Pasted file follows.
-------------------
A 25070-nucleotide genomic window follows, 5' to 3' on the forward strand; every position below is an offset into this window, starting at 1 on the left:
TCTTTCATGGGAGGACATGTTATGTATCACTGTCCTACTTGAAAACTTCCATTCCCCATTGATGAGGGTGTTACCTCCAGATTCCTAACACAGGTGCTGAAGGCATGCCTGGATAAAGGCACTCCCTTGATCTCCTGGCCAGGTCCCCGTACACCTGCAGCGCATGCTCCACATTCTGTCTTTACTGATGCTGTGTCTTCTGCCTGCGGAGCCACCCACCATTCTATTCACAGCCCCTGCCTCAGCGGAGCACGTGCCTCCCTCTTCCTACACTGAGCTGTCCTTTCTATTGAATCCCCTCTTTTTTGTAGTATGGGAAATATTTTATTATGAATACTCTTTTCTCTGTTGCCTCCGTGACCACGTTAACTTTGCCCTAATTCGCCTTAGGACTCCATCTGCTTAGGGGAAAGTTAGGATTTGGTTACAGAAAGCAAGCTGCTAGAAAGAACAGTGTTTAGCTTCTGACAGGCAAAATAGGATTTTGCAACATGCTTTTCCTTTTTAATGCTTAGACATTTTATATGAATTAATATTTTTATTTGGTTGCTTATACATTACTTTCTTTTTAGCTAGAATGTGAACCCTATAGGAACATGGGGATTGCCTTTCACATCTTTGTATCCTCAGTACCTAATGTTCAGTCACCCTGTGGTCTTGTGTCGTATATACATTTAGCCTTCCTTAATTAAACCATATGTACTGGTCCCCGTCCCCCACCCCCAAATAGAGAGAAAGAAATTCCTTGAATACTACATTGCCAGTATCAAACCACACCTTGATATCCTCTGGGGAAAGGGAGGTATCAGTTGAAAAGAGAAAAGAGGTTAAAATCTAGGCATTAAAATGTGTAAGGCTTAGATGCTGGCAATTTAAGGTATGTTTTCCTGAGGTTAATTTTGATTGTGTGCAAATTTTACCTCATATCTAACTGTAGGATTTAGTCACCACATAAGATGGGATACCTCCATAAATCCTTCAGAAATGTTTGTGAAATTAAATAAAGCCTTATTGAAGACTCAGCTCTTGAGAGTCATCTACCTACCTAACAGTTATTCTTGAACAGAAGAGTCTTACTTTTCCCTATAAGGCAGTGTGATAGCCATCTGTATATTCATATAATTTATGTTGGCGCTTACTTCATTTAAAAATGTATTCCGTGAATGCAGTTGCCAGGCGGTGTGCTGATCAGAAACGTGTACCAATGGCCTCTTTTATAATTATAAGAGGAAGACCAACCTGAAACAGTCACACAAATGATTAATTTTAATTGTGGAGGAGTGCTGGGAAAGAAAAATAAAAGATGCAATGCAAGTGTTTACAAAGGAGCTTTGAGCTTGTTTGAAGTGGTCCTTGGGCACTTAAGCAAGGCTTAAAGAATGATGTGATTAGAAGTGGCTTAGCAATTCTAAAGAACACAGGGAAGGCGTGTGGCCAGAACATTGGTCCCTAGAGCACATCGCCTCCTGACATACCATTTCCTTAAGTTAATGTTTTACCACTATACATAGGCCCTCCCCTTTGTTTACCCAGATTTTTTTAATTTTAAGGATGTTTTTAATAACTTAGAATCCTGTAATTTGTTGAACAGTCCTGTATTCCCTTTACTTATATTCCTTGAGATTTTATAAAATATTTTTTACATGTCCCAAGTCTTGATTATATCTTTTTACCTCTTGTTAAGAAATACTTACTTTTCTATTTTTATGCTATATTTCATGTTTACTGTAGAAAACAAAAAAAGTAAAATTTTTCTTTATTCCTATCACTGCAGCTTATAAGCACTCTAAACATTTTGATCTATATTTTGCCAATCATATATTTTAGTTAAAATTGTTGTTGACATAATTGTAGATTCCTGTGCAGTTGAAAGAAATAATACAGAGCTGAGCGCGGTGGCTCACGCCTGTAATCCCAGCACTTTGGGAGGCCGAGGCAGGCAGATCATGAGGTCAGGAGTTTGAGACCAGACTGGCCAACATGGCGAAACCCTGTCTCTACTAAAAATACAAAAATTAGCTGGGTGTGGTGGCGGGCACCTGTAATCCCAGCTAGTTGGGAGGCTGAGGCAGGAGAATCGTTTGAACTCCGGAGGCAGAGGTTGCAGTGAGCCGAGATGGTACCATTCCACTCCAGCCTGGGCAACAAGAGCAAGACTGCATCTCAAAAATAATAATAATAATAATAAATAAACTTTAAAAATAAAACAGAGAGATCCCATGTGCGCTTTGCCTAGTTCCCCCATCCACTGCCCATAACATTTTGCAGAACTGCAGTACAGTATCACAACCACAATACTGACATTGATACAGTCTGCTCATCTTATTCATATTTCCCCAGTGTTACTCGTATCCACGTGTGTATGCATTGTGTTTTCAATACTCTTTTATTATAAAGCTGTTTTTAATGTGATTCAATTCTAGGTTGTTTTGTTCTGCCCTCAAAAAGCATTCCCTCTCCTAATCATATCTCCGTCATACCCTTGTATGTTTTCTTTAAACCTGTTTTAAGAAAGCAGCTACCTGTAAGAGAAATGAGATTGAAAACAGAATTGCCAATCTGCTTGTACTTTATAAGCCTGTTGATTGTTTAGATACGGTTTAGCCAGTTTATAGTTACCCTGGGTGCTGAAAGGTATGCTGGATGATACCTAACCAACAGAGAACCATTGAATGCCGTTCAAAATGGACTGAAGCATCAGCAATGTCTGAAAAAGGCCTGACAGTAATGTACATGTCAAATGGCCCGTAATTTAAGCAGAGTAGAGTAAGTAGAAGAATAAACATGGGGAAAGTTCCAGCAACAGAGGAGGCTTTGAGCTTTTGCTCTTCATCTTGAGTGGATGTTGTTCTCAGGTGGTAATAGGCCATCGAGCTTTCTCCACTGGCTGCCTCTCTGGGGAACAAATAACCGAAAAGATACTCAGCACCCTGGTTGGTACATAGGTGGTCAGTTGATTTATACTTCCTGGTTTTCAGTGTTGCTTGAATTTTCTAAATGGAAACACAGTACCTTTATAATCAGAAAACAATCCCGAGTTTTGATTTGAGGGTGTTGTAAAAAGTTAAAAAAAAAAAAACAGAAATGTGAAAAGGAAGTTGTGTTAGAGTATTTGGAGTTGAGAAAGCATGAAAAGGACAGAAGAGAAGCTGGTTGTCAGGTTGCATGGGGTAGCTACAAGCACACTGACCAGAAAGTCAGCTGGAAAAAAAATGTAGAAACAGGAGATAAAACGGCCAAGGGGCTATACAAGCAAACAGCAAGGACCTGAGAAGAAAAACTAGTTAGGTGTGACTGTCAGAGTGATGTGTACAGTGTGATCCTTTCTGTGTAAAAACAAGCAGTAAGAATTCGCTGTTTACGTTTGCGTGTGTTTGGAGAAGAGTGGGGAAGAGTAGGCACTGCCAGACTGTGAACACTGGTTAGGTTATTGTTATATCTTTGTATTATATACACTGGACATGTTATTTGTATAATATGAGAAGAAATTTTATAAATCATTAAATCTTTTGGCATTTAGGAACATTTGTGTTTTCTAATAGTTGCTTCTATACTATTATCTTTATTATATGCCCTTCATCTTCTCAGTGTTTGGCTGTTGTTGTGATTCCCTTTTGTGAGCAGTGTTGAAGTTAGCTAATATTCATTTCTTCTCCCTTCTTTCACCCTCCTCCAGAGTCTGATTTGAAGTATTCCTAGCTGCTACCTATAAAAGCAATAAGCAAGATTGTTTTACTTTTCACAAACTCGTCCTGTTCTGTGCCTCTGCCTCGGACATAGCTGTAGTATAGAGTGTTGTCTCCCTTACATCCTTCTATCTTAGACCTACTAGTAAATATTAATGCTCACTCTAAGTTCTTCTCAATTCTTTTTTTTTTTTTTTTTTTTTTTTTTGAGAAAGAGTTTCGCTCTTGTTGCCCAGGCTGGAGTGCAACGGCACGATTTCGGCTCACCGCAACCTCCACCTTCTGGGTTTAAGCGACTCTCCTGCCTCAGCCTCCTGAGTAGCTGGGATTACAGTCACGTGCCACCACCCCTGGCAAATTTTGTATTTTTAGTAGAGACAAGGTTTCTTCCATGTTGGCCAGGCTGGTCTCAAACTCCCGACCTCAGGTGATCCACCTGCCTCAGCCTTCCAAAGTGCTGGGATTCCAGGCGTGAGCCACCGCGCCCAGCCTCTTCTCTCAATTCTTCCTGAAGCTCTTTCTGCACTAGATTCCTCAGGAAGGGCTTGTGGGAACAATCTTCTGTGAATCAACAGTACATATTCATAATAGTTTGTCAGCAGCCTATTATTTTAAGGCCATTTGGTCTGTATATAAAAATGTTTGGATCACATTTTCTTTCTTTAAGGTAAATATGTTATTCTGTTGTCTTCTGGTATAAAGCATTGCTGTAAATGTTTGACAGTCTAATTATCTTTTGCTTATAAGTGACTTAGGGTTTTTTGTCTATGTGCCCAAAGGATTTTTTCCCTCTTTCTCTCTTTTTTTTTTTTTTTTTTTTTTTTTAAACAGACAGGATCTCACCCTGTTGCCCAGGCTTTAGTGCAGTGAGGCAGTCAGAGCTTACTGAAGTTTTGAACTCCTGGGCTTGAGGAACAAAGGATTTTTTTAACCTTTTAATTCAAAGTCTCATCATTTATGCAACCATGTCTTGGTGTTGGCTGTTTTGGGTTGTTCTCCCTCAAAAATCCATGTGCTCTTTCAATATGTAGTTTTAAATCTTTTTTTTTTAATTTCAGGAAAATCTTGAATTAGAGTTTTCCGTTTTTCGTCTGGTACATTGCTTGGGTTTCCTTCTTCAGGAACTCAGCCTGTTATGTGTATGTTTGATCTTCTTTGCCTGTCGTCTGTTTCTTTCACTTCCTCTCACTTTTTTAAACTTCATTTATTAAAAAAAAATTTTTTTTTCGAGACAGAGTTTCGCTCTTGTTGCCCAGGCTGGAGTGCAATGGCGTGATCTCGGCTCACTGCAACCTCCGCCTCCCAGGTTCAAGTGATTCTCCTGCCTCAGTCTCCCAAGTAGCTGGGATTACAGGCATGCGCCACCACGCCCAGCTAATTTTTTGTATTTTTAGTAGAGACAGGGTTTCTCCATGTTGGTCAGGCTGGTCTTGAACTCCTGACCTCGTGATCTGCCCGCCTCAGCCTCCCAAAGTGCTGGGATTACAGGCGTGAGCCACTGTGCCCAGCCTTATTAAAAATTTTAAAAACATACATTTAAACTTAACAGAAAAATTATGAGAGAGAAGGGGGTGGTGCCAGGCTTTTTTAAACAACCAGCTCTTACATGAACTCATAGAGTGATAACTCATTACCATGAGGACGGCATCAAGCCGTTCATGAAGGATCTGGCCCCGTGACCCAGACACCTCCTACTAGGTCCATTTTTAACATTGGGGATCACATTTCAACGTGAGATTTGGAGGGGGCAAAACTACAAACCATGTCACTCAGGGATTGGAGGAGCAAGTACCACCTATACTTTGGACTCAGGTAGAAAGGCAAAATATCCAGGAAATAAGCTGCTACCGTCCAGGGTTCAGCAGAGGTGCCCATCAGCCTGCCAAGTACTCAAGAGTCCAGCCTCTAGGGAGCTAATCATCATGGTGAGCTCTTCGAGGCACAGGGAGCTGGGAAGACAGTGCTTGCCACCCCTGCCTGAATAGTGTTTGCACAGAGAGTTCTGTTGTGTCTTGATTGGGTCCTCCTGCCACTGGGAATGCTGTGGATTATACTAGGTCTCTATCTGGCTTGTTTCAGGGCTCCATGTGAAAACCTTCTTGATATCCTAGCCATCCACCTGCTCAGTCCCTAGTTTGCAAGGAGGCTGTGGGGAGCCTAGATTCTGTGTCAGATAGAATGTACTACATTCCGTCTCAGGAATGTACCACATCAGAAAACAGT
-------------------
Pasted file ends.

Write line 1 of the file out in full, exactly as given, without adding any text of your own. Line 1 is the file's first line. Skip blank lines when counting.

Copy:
A 25070-nucleotide genomic window follows, 5' to 3' on the forward strand; every position below is an offset into this window, starting at 1 on the left: